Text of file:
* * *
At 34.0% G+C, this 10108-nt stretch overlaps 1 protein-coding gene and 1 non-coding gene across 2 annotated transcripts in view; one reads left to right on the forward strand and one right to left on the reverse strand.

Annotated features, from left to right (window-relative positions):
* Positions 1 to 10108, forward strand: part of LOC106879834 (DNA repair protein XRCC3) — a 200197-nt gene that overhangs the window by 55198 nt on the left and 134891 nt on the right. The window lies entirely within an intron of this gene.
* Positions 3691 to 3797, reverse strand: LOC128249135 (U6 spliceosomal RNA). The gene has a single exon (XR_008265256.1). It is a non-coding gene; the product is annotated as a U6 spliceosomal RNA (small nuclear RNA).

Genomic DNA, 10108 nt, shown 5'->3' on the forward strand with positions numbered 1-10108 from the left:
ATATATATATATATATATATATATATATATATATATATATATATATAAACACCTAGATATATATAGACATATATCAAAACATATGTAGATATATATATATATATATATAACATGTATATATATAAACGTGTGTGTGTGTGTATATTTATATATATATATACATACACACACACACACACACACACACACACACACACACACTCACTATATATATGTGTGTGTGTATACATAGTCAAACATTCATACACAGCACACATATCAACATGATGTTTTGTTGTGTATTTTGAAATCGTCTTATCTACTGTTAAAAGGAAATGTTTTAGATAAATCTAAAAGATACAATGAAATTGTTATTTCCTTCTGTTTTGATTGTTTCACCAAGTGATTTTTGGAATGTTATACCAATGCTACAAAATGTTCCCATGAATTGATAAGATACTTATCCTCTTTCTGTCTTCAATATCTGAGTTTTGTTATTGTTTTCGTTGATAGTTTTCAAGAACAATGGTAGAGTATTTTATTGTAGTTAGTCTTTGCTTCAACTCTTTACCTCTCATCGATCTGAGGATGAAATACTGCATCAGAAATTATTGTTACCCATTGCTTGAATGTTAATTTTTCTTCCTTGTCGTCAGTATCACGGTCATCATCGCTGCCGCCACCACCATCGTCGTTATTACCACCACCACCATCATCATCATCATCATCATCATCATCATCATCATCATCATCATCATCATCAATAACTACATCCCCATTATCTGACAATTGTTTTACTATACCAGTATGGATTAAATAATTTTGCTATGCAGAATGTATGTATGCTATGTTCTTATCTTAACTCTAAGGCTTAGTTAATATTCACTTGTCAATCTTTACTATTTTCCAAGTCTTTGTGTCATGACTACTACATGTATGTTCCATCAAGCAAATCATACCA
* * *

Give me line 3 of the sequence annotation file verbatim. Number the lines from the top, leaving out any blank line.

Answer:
* Positions 1 to 10108, forward strand: part of LOC106879834 (DNA repair protein XRCC3) — a 200197-nt gene that overhangs the window by 55198 nt on the left and 134891 nt on the right. The window lies entirely within an intron of this gene.